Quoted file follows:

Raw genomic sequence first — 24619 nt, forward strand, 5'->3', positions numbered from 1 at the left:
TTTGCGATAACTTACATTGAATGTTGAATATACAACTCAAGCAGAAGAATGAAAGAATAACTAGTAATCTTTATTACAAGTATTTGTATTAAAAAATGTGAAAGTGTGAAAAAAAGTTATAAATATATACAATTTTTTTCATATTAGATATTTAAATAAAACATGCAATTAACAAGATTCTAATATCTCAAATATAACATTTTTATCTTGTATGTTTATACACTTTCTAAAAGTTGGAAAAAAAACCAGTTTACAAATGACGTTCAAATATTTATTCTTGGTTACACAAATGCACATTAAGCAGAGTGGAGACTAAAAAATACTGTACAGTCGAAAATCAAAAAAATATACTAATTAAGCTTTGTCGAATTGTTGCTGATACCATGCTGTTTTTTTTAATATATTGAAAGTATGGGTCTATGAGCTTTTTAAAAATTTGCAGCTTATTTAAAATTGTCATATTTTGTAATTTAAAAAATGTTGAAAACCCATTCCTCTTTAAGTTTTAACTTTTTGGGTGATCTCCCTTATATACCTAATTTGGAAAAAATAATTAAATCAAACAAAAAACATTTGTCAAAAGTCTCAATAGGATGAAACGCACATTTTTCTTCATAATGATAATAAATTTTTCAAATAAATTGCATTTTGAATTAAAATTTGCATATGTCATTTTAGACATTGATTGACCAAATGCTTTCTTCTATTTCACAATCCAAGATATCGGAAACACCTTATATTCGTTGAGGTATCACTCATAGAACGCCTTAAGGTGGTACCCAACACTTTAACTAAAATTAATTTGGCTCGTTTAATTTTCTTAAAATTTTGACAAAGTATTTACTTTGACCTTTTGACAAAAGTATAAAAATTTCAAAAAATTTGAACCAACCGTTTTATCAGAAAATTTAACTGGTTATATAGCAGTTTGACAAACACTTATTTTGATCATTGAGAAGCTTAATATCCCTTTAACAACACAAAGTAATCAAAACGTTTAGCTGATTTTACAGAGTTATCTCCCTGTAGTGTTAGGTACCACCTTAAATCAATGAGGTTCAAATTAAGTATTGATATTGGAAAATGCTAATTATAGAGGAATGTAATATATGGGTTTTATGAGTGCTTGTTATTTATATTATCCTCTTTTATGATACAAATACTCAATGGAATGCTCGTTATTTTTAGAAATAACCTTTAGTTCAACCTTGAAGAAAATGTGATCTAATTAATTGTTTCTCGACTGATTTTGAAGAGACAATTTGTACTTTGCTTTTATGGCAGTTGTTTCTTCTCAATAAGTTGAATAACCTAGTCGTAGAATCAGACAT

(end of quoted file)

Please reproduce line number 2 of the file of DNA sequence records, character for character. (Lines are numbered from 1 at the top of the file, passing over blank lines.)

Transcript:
TTTGCGATAACTTACATTGAATGTTGAATATACAACTCAAGCAGAAGAATGAAAGAATAACTAGTAATCTTTATTACAAGTATTTGTATTAAAAAATGTGAAAGTGTGAAAAAAAGTTATAAATATATACAATTTTTTTCATATTAGATATTTAAATAAAACATGCAATTAACAAGATTCTAATATCTCAAATATAACATTTTTATCTTGTATGTTTATACACTTTCTAAAAGTTGGAAAAAAAACCAGTTTACAAATGACGTTCAAATATTTATTCTTGGTTACACAAATGCACATTAAGCAGAGTGGAGACTAAAAAATACTGTACAGTCGAAAATCAAAAAAATATACTAATTAAGCTTTGTCGAATTGTTGCTGATACCATGCTGTTTTTTTTAATATATTGAAAGTATGGGTCTATGAGCTTTTTAAAAATTTGCAGCTTATTTAAAATTGTCATATTTTGTAATTTAAAAAATGTTGAAAACCCATTCCTCTTTAAGTTTTAACTTTTTGGGTGATCTCCCTTATATACCTAATTTGGAAAAAATAATTAAATCAAACAAAAAACATTTGTCAAAAGTCTCAATAGGATGAAACGCACATTTTTCTTCATAATGATAATAAATTTTTCAAATAAATTGCATTTTGAATTAAAATTTGCATATGTCATTTTAGACATTGATTGACCAAATGCTTTCTTCTATTTCACAATCCAAGATATCGGAAACACCTTATATTCGTTGAGGTATCACTCATAGAACGCCTTAAGGTGGTACCCAACACTTTAACTAAAATTAATTTGGCTCGTTTAATTTTCTTAAAATTTTGACAAAGTATTTACTTTGACCTTTTGACAAAAGTATAAAAATTTCAAAAAATTTGAACCAACCGTTTTATCAGAAAATTTAACTGGTTATATAGCAGTTTGACAAACACTTATTTTGATCATTGAGAAGCTTAATATCCCTTTAACAACACAAAGTAATCAAAACGTTTAGCTGATTTTACAGAGTTATCTCCCTGTAGTGTTAGGTACCACCTTAAATCAATGAGGTTCAAATTAAGTATTGATATTGGAAAATGCTAATTATAGAGGAATGTAATATATGGGTTTTATGAGTGCTTGTTATTTATATTATCCTCTTTTATGATACAAATACTCAATGGAATGCTCGTTATTTTTAGAAATAACCTTTAGTTCAACCTTGAAGAAAATGTGATCTAATTAATTGTTTCTCGACTGATTTTGAAGAGACAATTTGTACTTTGCTTTTATGGCAGTTGTTTCTTCTCAATAAGTTGAATAACCTAGTCGTAGAATCAGACAT